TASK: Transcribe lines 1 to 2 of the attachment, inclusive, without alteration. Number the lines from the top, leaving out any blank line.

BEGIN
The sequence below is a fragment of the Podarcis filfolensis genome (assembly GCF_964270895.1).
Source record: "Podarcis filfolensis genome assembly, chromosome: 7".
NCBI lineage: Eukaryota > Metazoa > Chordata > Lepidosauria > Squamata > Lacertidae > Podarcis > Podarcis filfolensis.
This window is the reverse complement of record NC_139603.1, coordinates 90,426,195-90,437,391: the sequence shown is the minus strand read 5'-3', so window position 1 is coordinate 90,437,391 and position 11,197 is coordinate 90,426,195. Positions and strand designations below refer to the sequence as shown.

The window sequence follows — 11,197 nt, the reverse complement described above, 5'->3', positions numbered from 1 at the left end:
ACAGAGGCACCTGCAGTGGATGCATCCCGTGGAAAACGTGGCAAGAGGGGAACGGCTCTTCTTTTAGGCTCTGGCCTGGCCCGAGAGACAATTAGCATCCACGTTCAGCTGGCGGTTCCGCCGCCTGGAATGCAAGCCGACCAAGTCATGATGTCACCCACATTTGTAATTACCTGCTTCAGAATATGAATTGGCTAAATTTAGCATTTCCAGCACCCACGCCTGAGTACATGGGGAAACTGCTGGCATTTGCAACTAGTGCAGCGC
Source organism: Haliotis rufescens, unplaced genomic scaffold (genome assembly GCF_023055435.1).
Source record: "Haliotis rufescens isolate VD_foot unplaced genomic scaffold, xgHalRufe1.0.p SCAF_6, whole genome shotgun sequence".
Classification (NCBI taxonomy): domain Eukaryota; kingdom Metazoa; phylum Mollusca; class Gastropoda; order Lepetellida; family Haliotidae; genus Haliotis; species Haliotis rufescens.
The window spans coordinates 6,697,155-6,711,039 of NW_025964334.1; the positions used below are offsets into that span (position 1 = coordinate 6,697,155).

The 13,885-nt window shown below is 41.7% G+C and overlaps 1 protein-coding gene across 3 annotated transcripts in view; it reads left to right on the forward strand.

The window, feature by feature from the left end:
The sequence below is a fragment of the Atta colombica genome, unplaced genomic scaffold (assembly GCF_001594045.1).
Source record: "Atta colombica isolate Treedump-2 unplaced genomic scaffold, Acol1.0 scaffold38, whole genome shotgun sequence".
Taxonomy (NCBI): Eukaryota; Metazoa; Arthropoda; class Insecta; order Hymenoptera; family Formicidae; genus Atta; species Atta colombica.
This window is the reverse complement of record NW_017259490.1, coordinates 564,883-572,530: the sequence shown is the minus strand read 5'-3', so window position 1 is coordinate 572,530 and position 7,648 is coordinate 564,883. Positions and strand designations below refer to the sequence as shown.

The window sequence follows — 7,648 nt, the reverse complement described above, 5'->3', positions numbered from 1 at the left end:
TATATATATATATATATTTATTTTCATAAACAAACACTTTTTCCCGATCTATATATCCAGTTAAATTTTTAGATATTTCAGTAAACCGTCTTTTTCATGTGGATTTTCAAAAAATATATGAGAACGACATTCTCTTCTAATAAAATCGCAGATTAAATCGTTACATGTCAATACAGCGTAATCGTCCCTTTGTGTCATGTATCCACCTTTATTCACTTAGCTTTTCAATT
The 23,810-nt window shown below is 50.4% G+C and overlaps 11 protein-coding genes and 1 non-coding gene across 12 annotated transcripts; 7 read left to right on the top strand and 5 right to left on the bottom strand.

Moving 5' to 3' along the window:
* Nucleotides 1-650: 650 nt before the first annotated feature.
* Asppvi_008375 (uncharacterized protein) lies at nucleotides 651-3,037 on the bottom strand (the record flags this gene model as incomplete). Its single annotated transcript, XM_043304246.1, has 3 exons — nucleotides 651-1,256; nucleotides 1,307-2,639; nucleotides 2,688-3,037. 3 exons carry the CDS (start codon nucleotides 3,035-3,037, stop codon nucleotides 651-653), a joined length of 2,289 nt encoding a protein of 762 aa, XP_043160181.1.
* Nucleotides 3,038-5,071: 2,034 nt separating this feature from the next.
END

The sequence below is a fragment of the Podarcis filfolensis genome (assembly GCF_964270895.1).
Source record: "Podarcis filfolensis genome assembly, chromosome: 7".